David Lynch’ Eraserhead rests firmly at the top of that canon of American underground culture for which there is no genre. A staple of the dark underbelly of popular cinema that was originally only viewable at arthouse screenings or on the Midnight Movie circuit, Eraserhead is a truly unadulterated offering; and much of its sensation lies beyond the purely visual realm. The stark, dusty black and white images put forth are caked with and submerged in a dense jungle of industrial hums, buzzes, screeches and screams. Eraserhead is a narrative made up of two intertwined veins: one of bleak and beautiful pictures elegantly painted in gray and black; and one of blankets of sublime, enveloping noise and static, the tinkering of Fats Waller organ rolls echoing in the background.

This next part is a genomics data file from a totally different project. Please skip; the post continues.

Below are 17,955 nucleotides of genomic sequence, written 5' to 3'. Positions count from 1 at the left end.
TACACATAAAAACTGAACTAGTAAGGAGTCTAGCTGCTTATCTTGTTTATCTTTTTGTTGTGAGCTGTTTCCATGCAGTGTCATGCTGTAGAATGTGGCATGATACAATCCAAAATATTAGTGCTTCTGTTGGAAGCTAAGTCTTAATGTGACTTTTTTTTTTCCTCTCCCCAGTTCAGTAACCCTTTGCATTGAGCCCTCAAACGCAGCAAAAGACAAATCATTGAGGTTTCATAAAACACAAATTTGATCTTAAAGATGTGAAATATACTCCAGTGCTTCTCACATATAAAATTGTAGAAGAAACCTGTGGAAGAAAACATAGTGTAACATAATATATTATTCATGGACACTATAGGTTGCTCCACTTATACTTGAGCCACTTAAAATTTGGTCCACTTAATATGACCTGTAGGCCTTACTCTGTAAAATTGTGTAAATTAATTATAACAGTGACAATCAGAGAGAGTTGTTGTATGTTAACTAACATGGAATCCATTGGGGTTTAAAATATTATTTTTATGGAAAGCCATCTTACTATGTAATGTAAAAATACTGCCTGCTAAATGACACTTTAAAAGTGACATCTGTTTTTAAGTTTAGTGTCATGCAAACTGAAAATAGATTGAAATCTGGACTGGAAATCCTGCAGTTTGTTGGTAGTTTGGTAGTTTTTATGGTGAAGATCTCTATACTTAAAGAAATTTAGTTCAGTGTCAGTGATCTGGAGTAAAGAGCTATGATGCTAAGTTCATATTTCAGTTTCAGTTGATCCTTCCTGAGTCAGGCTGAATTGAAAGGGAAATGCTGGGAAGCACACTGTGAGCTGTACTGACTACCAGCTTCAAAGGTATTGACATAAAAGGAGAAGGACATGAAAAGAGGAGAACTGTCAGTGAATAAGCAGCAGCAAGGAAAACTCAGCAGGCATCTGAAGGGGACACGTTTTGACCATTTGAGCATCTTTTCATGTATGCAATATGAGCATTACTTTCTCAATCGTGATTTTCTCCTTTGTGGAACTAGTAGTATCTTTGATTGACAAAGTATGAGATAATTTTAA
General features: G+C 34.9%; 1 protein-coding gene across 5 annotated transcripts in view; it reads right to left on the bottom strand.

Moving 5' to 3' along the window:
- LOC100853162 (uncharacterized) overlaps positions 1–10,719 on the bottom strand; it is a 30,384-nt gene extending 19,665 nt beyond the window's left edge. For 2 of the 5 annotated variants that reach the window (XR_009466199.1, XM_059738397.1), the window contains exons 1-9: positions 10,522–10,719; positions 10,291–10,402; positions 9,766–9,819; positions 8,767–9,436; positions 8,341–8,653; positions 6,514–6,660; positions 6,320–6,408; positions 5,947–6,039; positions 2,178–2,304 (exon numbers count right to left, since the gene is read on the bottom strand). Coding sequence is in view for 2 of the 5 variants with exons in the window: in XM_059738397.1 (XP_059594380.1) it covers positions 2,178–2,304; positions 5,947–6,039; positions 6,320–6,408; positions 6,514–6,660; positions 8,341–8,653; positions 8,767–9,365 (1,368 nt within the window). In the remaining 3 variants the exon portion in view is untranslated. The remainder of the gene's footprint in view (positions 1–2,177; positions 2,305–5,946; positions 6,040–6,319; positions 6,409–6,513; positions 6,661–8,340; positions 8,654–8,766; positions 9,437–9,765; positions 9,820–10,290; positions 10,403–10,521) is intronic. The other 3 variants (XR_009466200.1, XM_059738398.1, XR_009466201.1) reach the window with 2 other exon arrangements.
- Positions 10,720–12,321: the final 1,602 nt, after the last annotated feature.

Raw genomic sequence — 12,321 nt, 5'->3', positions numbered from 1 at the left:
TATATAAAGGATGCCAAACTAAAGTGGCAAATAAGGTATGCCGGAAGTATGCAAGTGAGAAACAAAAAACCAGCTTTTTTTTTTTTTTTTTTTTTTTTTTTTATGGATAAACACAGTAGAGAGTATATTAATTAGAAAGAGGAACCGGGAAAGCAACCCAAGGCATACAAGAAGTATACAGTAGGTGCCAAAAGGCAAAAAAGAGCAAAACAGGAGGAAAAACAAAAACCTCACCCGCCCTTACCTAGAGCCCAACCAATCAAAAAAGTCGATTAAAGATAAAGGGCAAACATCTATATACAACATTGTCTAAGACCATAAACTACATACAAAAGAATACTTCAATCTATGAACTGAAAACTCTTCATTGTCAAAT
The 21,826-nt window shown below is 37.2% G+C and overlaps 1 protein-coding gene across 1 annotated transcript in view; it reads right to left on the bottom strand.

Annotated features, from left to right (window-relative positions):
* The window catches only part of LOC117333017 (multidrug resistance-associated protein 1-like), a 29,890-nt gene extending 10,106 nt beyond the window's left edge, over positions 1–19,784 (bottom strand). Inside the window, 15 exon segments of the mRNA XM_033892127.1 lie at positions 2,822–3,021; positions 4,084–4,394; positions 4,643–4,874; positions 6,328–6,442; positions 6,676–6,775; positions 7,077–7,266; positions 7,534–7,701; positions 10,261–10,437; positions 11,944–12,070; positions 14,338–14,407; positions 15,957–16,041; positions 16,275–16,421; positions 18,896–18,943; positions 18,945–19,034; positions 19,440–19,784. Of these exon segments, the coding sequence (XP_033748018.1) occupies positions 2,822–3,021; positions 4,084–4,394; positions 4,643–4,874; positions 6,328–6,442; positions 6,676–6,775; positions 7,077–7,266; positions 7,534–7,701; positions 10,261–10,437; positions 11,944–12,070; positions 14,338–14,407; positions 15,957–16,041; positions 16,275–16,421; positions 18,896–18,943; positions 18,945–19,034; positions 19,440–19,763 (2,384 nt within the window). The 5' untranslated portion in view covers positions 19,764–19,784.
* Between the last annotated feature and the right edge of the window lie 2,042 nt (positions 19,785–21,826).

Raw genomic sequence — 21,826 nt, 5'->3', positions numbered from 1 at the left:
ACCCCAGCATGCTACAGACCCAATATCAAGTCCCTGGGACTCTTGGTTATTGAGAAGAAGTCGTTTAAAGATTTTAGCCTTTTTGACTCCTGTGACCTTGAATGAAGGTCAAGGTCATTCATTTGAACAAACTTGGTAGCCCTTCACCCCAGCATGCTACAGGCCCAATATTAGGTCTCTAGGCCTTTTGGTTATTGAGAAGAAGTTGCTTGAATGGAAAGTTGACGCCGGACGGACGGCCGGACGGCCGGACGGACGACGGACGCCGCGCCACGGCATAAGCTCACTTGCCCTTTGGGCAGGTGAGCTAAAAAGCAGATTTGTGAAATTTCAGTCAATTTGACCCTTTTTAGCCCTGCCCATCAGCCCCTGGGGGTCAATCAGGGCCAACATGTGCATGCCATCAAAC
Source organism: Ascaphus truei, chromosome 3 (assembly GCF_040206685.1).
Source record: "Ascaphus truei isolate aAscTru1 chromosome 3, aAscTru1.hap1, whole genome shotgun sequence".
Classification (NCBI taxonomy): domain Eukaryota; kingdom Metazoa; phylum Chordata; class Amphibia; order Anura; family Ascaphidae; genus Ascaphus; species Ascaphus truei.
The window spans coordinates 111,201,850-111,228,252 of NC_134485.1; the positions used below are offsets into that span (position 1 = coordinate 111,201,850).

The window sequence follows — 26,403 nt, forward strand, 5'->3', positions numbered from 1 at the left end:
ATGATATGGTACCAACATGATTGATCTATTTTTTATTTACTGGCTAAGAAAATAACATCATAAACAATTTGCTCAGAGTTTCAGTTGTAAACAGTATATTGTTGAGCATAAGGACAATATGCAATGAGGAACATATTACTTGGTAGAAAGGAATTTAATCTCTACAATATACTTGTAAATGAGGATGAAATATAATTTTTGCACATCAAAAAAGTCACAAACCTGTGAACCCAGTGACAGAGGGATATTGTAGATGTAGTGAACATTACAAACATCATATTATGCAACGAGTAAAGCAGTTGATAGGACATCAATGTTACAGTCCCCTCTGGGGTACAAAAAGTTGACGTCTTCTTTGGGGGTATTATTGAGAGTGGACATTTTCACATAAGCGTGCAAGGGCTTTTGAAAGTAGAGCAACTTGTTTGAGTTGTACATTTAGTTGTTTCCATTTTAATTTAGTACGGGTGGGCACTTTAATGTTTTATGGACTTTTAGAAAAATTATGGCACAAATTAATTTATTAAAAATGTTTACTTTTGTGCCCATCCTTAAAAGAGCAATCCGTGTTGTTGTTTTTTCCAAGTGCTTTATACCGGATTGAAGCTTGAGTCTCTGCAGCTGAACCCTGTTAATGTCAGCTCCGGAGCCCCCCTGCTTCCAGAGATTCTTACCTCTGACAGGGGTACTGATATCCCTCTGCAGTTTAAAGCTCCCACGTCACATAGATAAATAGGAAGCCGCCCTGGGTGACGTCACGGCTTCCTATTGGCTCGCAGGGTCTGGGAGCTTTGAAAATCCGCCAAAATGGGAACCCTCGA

To lay in the dark and listen to this dizzying succession of blissful noise is a different way to get “lost” in the vast space of then the visuals of the film itself. It’s no stretch to consider this soundtrack an experimental, early industrial masterpiece. Eraserhead’s individual passion and personal tone shines through even in the thickest moments of fierce static, an audio undertaking that took Lynch and sound designer Alan Splet years to perfect. Though Eraserhead’s most famous piece of music is undoubtedly Peter Ivers’ unforgettable, oft-covered haunting ballad “In Heaven,” and the most exciting attribute of this edition of the soundtrack is no doubt its expansion; during the process of transferring the audio tapes, an unreleased recording from Ivers was discovered. It had not been heard since it was originally performed, over three decades ago. After working for years to expose and foster the dark, brooding sounds that exist in the current underground, nothing could make us more proud than to share with our audience this, a new look at one of our most cherished influences; the soundtrack to David Lynch’s Eraserhead.